To understand why quantification has come to “seduce” the governor and the governed alike (Merry 2016), I turn to three master texts. The literary historian Mary Poovey (1998) shows how “the modern fact” can be traced to the elementary practice of double-entry bookkeeping, which demonstrated to the magistrates how the specialized experience of the mercantilist could be elevated to the status of expertise. Poovey finds that with time numbers attained an aura of authority in the modern era as they circulated in networks of hierarchy and exchange, buoyed by the growing cultural investment in mathematics and the influence of key figures, including the natural philosophers of the seventeenth century. The historian Theodore Porter (1995) traces the advent of what he calls “trust in numbers” to the early nineteenth century, and illuminates the tension between parliamentary rule and the tendency for technocratic authoritarianism. The less the policymaker is trusted to perform his mandate the greater is the appeal to numerical forms of knowledge production to justify his survival. Yet the experts who built the regulatory state over the centuries did not merely ready numbers, nor did they observe and map a reality already born of the heavens. They made the very reality they described through metrics—to manage it, to control it, to solve problems associated with it by simplifying the people, spaces and nonhuman natures under their jurisdiction. James Scott (1998) makes this last point clear in his discussion of maps, censuses and civil registries, all of which relied on precise measurement for social engineering.
How this literature bears on fish as calculable “stock” is the subject of my upcoming paper at the AAA Annual Meeting (Telesca 2016). By reading these and other texts against the grain of eradicated fish, I piece together a central logic of technique in administrative statecraft. I demonstrate that fisheries managers wield the distancing metrics of numerical abstractions as their foremost tool of authority for conceptualizing and managing biowealth. The object of governance is not the fish per se, but its profit in “stock.” Quantitative rationales “severely bracketed, or assumed to be constant” (Scott 1998: 19-22) a complex set of relations between species and how humans interacted with them, compartmentalizing poorly understood sea creatures one-by-one so that they could be rendered a single element of instrumental value. Lost in the mathematical models is any history at all, with time scaled to the future of species marked in years, not centuries or millennia in this newfound age of the Anthropocene. Reliance on probabilistic technologies denies the limits of what the technocrats can do about stressed biomes to whose vulnerability and depletion they have greatly contributed.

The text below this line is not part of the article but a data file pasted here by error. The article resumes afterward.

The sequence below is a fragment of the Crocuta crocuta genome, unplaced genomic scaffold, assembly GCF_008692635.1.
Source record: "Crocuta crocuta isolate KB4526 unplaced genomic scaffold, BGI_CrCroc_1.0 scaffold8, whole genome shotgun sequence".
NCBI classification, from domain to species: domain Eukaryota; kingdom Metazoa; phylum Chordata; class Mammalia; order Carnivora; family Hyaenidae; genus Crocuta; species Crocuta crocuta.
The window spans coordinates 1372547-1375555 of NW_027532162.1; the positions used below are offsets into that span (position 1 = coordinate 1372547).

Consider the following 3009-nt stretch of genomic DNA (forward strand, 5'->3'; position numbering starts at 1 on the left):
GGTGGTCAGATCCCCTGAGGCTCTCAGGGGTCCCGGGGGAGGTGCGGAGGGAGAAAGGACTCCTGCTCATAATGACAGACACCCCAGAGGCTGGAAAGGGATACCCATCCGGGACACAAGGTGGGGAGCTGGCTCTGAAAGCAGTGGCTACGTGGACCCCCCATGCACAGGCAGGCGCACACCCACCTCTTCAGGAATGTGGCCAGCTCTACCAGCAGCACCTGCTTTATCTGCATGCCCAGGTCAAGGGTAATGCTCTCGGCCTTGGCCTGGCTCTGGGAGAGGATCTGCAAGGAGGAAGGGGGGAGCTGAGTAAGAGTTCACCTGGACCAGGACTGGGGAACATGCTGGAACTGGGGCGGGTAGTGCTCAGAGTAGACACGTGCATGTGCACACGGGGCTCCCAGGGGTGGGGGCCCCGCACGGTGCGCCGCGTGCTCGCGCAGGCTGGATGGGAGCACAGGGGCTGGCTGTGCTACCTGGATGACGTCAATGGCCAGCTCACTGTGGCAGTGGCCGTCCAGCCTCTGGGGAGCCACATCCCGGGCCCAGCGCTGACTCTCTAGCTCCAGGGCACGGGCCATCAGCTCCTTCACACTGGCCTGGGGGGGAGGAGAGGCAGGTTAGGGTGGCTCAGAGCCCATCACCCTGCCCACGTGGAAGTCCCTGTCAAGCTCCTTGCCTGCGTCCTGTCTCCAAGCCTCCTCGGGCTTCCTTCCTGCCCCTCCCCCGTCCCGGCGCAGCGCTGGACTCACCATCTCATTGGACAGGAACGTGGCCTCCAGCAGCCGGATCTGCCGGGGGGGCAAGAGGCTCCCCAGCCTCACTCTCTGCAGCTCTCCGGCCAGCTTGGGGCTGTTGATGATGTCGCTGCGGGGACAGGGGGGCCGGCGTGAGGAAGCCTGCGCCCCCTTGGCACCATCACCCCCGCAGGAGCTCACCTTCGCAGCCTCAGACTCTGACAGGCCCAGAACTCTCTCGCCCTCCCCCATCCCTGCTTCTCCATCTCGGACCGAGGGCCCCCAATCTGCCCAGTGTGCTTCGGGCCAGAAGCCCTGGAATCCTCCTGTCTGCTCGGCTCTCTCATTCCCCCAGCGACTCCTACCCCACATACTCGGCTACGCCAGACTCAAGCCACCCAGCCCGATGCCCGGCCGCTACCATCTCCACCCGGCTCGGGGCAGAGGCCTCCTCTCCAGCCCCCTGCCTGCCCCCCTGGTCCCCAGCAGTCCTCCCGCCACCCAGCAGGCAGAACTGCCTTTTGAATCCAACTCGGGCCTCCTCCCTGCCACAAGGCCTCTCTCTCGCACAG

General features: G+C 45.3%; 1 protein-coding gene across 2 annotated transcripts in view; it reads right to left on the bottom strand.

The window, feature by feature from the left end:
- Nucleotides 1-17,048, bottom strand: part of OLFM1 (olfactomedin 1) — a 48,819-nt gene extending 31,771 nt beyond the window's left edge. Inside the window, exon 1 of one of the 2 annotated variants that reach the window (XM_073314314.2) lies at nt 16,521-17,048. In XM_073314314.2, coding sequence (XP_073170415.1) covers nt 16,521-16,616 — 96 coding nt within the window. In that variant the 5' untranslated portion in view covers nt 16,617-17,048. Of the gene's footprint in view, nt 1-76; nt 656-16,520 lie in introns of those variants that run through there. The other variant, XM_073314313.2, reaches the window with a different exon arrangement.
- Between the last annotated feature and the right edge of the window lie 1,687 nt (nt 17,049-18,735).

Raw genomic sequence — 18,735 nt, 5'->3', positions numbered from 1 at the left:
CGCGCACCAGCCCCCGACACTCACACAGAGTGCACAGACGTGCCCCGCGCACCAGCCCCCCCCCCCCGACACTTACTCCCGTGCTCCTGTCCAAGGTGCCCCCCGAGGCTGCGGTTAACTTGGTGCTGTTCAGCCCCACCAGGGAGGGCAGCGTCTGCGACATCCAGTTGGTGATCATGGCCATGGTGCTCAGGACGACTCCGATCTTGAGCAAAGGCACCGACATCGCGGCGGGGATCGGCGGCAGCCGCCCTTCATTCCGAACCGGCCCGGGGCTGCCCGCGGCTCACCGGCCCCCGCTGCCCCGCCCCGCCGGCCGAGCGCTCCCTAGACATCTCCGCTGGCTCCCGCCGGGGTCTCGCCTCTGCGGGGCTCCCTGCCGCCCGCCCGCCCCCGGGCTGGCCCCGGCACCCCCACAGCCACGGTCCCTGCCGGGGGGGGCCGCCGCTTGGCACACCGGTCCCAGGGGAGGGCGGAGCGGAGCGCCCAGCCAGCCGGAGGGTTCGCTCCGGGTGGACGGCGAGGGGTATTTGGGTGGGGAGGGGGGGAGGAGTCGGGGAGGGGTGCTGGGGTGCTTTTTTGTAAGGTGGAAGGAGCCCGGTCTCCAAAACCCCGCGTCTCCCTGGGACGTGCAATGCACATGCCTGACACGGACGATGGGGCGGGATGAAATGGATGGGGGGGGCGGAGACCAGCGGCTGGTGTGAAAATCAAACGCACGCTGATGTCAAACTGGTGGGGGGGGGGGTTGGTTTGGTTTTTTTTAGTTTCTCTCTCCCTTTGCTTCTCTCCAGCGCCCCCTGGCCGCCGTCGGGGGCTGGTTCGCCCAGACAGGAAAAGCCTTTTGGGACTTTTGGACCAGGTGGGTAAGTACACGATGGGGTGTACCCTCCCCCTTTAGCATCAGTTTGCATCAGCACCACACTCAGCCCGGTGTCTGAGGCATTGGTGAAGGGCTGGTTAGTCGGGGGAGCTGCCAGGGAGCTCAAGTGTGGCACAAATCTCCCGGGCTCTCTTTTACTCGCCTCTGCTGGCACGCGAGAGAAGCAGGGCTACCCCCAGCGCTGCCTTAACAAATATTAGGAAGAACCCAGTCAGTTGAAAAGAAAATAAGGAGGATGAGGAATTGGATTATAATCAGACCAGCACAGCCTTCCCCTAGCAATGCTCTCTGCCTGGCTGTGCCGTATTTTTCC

Sally Engle Merry. 2016. The Seductions of Quantification: Measuring Human Rights, Gender Violence and Sex Trafficking. Chicago: The University of Chicago Press.
Mary Poovey. 1998. A History of the Modern Fact: Problems of Knowledge in the Sciences of Wealth and Society. Chicago: University of Chicago Press.
Theodore M. Porter. 1995. Trust in Numbers: The Pursuit of Objectivity in Science and Public Life. Princeton: Princeton University Press.
James C. Scott. 1998. Seeing Like a State: How Certain Schemes to Improve the Human Condition Have Failed. New Haven: Yale University Press.
Jennifer E. Telesca. 2015. “Consensus for Whom?: Gaming the Market for Atlantic Bluefin Tuna through the Empire of Bureaucracy.” Cambridge Journal of Anthropology 33: 49-64
Jennifer E. Telesca, “Accounting for Loss in Fish ‘Stocks’” (paper presented at the annual meeting of the American Anthropological Association, Minneapolis, MN, November 16-20, 2016).
Interested in attending the 2016 AAA Annual Meeting? Register at www.americananthro.org/aaa2016.